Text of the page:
Cllr Kris Wilson is the Leader of the Opposition on Nuneaton and Bedworth Borough Council

This year’s elections in Nuneaton and Bedworth saw us achieve historic results, even surpassing our victory in 2008 when Marcus Jones MP led us to take control of the council. With hard work and determination we won nine extra seats from Labour compared to 2014 and a massive 51 per cent of the vote, forcing the council into No Overall Control for only the second time in the Council’s history.

Labour have been in control of Nuneaton and Bedworth for 42 out of our 44 year history. We have gone from just three councillors in 2014 to 16 in four years. The results place us in a strong position to fight to take outright control in two years time at our next elections.

But what lessons can we learn from our successes this year?

  1. Assess your targets. When 17 seats are up for election you must be realistic and select the wards you know are possible to win. Don’t plough lots of work into seats you know you have no possible chance. Look at the data you have to assess your targets. Canvass returns and tallying from previous election nights are key to knowing where you have a possibility of success. But, critically, stick to your targets and don’t let others try and blow you off course.
  2. Select your candidates early. In both Nuneaton and Bedworth (with three constituencies) we ensured that our candidates were selected at the earliest possible opportunity. This gave us more time to go out to the residents in our target wards and establish our candidates as strong champions of their communities.
  3. Conservative Councillors’ Association campaign funding. We were successful in applying in our target seats for funding from the CCA. Selecting candidates earlier means that you can get your bids in earlier and, with their support, you can do things in your campaign that may be out of your reach within your own resources.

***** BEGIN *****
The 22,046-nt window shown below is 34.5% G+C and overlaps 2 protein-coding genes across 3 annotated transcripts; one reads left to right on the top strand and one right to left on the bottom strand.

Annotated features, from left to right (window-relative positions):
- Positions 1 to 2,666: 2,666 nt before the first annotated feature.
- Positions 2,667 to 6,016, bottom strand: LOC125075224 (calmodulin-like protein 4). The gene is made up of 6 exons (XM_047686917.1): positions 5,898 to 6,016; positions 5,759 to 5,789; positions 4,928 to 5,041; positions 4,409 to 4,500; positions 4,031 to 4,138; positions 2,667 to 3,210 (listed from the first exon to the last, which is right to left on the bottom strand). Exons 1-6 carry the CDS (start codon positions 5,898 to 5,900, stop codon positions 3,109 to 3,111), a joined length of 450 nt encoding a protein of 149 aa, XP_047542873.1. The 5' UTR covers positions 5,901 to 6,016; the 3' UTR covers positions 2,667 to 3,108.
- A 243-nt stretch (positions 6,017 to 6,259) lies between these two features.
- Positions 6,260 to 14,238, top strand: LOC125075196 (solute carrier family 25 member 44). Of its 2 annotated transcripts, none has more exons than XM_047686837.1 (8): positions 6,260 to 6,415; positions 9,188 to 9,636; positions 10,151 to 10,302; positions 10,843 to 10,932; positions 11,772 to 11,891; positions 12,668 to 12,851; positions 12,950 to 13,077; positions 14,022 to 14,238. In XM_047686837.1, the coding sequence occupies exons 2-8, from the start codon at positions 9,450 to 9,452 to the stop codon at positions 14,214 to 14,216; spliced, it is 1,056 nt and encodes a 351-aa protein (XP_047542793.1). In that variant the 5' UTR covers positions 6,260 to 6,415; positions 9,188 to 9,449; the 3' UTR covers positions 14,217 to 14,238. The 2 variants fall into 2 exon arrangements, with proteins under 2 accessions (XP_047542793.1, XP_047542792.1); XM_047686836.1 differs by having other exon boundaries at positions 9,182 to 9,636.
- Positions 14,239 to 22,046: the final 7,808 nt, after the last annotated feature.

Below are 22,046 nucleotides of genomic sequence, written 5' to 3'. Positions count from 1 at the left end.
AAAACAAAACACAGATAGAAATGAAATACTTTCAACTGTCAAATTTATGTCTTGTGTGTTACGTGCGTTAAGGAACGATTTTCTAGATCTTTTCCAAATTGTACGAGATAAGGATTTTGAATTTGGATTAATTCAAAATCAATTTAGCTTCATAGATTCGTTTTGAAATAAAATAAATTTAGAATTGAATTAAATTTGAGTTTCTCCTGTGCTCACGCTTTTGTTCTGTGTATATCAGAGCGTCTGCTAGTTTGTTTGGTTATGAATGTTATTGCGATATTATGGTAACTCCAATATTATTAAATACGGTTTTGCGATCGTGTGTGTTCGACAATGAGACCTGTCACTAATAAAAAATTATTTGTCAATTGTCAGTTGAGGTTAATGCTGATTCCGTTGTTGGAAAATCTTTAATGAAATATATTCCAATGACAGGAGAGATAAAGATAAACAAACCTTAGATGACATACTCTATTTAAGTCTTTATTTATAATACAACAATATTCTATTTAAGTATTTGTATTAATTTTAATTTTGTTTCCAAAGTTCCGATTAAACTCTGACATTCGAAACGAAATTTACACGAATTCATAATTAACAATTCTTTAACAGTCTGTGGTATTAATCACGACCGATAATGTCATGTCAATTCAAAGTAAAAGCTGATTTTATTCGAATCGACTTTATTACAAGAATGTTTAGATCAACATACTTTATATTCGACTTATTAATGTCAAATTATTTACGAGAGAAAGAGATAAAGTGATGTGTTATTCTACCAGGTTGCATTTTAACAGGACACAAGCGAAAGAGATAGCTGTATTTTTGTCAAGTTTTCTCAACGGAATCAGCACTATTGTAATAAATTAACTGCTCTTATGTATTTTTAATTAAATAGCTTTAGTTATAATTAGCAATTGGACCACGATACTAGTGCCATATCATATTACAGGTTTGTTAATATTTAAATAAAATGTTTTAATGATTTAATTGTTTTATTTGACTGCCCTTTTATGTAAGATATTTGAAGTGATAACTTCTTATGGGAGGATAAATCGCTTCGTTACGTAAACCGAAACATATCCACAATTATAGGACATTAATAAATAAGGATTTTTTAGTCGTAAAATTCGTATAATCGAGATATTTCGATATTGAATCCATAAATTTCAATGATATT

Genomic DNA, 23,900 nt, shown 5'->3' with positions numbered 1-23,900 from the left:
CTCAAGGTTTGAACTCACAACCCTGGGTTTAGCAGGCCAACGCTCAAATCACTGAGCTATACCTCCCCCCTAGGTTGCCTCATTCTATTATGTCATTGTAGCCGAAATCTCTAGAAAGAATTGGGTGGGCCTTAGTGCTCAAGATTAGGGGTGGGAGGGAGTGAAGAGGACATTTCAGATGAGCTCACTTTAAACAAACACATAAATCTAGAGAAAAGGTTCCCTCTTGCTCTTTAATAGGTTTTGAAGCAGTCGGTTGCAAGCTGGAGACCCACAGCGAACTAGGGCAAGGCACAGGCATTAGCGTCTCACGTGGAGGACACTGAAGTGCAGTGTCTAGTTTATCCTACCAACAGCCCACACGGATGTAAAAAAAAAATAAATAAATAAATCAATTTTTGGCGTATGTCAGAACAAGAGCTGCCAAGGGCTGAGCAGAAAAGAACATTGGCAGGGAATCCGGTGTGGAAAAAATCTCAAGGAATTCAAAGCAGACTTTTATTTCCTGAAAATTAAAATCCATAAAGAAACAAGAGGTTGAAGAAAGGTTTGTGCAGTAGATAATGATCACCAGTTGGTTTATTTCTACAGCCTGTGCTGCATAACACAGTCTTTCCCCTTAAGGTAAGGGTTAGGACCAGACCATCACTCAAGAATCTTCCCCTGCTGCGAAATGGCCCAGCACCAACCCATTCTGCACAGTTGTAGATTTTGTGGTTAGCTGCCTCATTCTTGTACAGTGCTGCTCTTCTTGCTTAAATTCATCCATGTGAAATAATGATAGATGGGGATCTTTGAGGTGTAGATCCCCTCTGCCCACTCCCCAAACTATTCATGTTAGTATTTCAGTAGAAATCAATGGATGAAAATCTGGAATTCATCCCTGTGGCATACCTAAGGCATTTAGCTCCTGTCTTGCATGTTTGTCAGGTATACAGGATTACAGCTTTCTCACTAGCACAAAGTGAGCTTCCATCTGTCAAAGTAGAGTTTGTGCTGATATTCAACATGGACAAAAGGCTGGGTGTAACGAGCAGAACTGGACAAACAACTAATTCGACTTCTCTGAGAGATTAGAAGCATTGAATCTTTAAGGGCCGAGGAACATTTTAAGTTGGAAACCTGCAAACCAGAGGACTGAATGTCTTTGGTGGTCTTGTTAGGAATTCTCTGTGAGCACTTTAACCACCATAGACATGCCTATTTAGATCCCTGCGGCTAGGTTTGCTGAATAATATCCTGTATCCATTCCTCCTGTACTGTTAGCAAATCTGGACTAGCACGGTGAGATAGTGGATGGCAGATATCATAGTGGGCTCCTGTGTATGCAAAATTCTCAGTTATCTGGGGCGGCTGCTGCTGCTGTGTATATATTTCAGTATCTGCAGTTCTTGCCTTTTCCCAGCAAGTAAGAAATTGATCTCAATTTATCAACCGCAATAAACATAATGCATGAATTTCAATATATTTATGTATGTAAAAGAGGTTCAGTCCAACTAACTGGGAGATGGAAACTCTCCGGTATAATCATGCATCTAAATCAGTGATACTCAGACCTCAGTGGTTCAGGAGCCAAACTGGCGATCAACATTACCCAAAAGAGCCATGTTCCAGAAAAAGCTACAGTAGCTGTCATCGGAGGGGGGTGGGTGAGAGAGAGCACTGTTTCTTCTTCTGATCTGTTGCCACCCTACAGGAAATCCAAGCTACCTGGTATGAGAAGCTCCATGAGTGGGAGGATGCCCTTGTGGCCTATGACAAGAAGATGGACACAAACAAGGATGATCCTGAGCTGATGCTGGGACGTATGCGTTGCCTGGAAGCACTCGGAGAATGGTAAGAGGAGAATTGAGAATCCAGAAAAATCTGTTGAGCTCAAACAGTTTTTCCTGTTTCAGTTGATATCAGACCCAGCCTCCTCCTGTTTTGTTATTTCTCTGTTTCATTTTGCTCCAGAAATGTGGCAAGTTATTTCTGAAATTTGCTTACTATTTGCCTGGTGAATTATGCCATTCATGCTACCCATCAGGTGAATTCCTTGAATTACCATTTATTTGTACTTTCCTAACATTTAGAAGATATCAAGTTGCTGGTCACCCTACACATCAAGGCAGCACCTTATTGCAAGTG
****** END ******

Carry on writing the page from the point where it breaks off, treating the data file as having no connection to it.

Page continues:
4. Listen to residents. Having candidates selected early means that you can get on the doorsteps earlier and hear the issues and concerns that residents raise. Between January and election day we spoke to over 6,000 people on the doorsteps. You can then feed this into your council group’s policy development.
  5. Compelling narrative and a positive plan. This is essential. It is not enough to state what you oppose from the ruling Labour Group. You have to have a policy platform to offer to residents as an alternative to go out and actively vote for. Work with council officers to work up your policies so that you know they are achievable. Every policy in our manifesto, both myself and my Deputy Leader met with officers to work up and know that every commitment in our manifesto is possible. For the first time we put together a dedicated manifesto leaflet in addition to regular newsletters, which gave us something to physically give to voters to show how we are different. No other party put forward a manifesto or a leaflet with their policies to be judged on.
  6. Campaign discipline. This comes from the top and as Group Leader I insisted on a positive campaign and no retaliation to the innuendo, lies and misinformation that our opponents put out. This really annoys your opponents, who are just waiting for you to bite. Especially the Greens who, despite their cuddly image, are amongst the worst offenders.
  7. Social Media. This is the first election we really actively used Social Media in Nuneaton and Bedworth. We put together a series of simple infographics that highlight the real choice between you and your opposition and the numbers of people that these reached was extremely surprising. These were so effective we used these infographics on our final campaign literature to really drive home the choice before residents at this election.
  8. Mutual Aid. For this election we had a lot of assistance, from both far and wide, and without this we would not have been to contact as many voters as we did, especially on Polling Day for a GOTV campaign. Warwick University Conservatives, Rugby, Stratford, Warwick, Hinckley & Bosworth and even as far afield as Hereford. This is going to be vital in the future of local elections and is something that the party needs to actively facilitate and develop.